Water vapor is the dominant greenhouse gas in our atmosphere. The greenhouse effect of water vapor is enhanced at high altitudes, where the air is significantly colder than the ground, and increases rapidly as the temperature contrast grows. As a result, the small fraction of 5-10% of water molecules above 500 hPa altitude produces half the total greenhouse effect of the atmosphere. The height at which atmospheric pressure is 500 hPa roughly divides in half the atmosphere vertically, half the mass of air being above and half below that height.
AIRS, The Atmospheric Infrared Sounder, can look at distinct levels of the atmosphere. This pair of maps show the average distribution of water vapor from 500 millibars, approximately 14,000 feet in altitude, to the top of the atmosphere. The shift of water vapor towards the northern hemisphere from January to July is apparent. Note that this layer is also much drier than the atmosphere as a whole. This map is also significant because it's the first of its kind. AIRS is the first instrument with the ability to isolate water vapor content to layers of the atmosphere.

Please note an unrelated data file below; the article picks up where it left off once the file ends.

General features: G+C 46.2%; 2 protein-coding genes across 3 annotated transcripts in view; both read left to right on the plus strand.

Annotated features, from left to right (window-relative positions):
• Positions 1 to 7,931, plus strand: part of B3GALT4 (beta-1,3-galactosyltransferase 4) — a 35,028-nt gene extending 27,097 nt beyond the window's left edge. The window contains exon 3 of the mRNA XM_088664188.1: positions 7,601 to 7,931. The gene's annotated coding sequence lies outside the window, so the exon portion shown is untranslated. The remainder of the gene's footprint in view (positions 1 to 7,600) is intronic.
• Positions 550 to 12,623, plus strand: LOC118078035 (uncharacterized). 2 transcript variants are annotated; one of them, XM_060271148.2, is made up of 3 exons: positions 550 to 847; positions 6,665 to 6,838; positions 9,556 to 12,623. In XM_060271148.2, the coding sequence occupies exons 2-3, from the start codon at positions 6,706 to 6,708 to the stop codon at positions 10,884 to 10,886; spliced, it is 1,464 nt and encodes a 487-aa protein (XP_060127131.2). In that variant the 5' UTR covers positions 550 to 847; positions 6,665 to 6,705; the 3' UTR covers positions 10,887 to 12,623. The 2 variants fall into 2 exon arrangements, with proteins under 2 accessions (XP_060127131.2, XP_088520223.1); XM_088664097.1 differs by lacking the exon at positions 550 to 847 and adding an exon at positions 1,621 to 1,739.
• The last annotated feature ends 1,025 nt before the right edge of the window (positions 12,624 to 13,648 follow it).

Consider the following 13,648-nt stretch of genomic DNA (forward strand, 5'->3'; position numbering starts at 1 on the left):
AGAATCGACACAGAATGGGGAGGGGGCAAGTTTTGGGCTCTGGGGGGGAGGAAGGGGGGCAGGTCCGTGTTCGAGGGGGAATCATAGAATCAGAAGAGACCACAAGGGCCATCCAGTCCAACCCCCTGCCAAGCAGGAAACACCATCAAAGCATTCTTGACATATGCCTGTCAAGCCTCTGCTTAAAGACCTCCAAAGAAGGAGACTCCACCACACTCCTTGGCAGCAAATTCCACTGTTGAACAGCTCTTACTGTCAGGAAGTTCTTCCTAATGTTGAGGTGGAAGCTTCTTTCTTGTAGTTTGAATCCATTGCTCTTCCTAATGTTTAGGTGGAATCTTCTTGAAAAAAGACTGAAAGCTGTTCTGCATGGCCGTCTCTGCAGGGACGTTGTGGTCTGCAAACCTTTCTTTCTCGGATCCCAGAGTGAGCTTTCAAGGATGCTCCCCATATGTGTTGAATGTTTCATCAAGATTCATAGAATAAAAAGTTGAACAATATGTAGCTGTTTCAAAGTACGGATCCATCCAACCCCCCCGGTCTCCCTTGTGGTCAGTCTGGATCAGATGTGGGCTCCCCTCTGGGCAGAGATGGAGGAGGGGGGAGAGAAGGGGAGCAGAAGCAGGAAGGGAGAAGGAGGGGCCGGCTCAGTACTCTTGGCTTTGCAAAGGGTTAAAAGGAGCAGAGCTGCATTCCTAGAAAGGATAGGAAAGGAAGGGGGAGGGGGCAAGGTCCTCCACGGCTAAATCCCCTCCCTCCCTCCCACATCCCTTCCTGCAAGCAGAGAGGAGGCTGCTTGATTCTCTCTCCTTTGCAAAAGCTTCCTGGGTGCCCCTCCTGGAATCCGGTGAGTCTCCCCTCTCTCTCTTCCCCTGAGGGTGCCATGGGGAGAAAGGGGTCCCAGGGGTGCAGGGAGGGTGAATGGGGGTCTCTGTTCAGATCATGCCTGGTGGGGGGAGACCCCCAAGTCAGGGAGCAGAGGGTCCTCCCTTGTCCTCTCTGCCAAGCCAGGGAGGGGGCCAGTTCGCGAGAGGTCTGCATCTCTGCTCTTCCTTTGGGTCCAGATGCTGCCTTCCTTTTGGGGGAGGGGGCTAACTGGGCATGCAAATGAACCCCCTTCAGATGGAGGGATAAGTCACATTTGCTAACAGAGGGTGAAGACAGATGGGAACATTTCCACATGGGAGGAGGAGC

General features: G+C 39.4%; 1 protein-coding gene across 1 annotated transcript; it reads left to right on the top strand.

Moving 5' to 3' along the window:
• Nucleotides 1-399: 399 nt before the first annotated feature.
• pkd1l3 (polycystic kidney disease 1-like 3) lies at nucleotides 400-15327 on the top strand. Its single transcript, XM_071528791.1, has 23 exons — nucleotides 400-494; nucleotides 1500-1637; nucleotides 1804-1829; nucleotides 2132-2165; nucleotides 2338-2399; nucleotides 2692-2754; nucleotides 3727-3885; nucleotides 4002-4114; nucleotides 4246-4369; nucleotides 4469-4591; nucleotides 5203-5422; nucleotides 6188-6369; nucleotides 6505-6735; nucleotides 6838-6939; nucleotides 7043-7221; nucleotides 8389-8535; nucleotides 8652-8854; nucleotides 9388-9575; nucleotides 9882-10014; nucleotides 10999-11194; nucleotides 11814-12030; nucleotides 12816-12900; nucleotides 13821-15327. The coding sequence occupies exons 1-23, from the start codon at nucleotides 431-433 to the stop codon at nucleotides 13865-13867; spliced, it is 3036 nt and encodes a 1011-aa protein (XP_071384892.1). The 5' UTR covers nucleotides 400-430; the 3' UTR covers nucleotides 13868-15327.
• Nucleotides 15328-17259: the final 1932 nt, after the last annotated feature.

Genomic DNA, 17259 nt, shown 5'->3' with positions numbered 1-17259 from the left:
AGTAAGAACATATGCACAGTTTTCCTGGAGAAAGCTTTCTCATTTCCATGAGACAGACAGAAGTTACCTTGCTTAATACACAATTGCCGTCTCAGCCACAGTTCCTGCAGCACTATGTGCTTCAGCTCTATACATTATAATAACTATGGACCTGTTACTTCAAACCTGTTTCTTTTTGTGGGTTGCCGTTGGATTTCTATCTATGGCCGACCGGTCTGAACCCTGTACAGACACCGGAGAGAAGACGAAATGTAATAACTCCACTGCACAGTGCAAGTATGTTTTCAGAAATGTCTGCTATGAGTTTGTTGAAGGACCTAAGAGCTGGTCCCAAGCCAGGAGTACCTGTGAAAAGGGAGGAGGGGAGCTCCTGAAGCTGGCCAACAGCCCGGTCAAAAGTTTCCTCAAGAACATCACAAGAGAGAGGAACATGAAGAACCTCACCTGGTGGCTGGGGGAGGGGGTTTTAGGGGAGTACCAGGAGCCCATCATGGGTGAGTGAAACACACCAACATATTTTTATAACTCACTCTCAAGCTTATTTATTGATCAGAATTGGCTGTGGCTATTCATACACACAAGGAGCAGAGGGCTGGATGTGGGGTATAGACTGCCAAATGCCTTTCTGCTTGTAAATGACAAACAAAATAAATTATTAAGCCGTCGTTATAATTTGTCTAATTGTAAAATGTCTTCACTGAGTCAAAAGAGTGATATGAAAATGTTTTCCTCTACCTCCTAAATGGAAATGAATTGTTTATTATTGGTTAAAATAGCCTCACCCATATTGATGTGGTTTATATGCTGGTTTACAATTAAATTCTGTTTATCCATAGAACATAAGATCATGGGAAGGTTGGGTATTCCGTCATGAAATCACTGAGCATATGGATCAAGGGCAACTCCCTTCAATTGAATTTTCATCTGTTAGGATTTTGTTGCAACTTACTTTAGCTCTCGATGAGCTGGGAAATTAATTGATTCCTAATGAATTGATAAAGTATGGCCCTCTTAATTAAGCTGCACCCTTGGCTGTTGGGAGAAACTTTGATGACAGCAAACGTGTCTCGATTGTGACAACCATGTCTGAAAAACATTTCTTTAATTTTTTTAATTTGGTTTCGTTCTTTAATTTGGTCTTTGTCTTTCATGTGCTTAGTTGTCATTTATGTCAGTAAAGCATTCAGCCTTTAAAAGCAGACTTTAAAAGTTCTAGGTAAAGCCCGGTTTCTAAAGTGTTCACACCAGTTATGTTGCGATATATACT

The Atmospheric Infrared Sounder (AIRS) in conjunction with the Advanced Microwave Sounding Unit (AMSU) sense emitted infrared and microwave radiation from the Earth to provide a three-dimensional look at Earth's weather and climate. Working in tandem, the two instruments can make simultaneous observations all the way down to the Earth's surface, even in the presence of heavy clouds. With more than 2,000 channels sensing different regions of the atmosphere, the system creates a global, 3-D map of atmospheric temperature and humidity, cloud amounts and heights, greenhouse gas concentrations, and many other atmospheric phenomena. The AIRS and AMSU fly onboard NASA's Aqua spacecraft and are managed by the Jet Propulsion Laboratory, Pasadena, California, under contract to NASA. JPL is a division of the California Institute of Technology in Pasadena.